In a 40-1 share consolidation, most of LIT's preference shares were converted into new ordinary shares and its last pounds 8m of indebtedness was paid off, leaving Mr Fry's company as the overwhelmingly dominant part of the group.
Mr Fry said he bitterly regretted selling Johnson Fry to LIT five years ago. 'They overpaid for us. You should always look very carefully at people who overpay for you. Also, I was only paid a third of it in cash, the rest in shares.'
He brushed aside as crazy one suggestion to liquidate the group at yesterday's extraordinary general meeting in London. The group was now capitalised by the market at pounds 45m, Mr Fry said, and making handsome profits on its residential property management and fund mangement businesses.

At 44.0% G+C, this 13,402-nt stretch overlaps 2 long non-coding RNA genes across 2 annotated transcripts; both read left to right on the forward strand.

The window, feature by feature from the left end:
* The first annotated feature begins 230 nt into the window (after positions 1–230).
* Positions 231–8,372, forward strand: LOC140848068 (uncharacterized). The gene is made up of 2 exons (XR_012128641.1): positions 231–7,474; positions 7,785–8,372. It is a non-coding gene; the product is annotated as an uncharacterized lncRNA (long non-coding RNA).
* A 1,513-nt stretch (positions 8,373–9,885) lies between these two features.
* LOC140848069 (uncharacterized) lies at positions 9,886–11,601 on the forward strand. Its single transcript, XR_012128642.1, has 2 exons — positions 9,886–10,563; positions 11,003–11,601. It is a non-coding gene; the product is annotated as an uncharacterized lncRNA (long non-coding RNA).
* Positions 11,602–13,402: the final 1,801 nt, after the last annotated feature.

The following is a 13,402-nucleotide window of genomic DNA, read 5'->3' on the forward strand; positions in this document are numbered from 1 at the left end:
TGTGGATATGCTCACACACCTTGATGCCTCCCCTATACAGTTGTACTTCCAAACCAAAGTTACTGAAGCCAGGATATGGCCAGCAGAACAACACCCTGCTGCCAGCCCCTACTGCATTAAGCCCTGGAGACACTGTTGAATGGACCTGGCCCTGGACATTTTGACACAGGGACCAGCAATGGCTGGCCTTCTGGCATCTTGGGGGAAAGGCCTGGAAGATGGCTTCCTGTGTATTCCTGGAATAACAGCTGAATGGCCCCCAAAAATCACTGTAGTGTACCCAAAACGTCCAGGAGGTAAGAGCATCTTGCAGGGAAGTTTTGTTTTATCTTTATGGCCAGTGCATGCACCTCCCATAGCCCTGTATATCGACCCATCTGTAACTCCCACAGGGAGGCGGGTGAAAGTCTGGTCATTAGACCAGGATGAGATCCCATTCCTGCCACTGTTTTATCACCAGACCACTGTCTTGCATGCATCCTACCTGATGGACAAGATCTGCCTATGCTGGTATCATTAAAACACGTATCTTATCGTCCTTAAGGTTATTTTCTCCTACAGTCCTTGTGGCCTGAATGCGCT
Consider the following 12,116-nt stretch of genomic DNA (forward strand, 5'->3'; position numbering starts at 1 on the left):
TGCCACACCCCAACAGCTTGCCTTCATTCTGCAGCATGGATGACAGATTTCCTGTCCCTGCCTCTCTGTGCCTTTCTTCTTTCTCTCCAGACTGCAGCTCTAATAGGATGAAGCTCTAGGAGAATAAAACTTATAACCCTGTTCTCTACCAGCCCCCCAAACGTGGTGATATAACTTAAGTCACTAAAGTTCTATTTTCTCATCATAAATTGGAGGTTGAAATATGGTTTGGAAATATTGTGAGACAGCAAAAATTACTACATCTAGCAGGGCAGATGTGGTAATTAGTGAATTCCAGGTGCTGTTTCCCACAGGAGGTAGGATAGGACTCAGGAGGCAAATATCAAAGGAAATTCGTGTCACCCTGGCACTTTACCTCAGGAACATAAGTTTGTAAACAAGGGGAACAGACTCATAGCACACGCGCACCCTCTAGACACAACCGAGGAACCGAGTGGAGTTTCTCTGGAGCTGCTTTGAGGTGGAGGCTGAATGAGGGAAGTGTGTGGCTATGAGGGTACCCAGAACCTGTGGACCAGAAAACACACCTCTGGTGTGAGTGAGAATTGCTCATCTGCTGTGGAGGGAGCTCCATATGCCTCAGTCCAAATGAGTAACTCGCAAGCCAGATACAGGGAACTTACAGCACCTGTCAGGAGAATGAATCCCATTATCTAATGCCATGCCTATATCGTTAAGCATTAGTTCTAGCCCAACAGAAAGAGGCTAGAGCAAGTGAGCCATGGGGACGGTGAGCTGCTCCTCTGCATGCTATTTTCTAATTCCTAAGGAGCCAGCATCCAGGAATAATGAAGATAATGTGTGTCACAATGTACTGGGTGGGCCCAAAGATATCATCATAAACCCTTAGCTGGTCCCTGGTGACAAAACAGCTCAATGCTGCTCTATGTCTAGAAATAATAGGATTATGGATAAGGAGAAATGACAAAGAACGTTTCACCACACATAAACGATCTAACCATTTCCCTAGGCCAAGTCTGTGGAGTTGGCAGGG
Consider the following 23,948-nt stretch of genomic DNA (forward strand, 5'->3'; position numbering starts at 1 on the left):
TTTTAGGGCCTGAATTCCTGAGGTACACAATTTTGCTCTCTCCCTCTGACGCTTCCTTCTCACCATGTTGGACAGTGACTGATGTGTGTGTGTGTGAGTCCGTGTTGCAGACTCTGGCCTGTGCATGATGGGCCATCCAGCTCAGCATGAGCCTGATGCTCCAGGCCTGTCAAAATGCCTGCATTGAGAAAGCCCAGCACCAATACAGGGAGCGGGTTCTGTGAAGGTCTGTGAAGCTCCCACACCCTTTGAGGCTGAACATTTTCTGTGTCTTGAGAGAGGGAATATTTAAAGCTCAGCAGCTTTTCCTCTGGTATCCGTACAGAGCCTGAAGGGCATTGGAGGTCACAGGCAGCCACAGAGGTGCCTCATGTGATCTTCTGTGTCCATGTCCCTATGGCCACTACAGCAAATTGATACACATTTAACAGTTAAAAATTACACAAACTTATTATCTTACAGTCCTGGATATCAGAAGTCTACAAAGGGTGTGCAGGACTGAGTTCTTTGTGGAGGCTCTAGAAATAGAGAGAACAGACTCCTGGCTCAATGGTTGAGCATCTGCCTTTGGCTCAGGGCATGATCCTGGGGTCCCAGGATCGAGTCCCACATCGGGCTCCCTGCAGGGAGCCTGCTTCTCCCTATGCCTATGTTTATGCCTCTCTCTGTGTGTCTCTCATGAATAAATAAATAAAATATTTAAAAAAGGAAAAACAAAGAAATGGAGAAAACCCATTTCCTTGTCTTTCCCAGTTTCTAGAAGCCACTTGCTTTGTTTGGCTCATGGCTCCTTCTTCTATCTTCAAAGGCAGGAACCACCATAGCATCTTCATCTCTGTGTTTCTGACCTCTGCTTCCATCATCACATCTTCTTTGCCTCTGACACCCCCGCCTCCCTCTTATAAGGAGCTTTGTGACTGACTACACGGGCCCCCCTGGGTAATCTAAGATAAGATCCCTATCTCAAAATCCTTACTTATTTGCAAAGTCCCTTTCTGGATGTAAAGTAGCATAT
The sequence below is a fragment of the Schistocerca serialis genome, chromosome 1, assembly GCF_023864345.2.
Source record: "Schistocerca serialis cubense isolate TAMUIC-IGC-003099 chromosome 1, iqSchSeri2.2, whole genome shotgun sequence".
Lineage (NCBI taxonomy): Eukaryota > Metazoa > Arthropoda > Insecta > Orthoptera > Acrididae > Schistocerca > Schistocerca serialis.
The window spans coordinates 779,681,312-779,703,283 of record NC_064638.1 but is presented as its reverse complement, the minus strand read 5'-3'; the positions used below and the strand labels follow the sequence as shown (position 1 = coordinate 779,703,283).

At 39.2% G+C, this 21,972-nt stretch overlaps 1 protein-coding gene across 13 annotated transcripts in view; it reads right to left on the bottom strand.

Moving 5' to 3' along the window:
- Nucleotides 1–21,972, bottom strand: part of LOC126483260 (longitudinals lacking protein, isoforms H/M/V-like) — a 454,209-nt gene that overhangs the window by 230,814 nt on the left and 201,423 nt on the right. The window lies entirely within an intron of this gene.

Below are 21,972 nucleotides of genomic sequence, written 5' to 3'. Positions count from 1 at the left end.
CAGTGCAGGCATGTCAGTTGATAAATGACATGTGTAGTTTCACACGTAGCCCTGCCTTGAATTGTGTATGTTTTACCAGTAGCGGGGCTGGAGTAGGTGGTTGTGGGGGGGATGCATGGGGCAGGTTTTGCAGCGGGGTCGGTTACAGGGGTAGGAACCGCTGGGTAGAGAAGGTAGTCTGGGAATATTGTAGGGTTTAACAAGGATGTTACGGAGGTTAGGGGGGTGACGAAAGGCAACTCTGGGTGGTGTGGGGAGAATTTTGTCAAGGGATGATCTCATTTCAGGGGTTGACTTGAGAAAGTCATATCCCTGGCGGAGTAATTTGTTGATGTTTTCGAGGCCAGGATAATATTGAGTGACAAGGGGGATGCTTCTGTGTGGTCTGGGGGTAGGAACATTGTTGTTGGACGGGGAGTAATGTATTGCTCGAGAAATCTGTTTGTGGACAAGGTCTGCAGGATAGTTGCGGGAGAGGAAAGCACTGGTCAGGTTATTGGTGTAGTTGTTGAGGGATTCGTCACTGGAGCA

He said scrapping BES was not a mortal blow since the new Enterprise Investment Scheme introduced in the Budget could turn out to be even better. A lot depended on the details, which would be revealed in the Finance Act, he said. Mr Fry claims he has almost a monopoly in managing private residential property schemes.
He is also licking his lips over a huge new market opened up by the Government's legislation on compulsory competitive tendering for the management of local authority properties.
'Over 4 million properties will need new management in the next three years,' he said.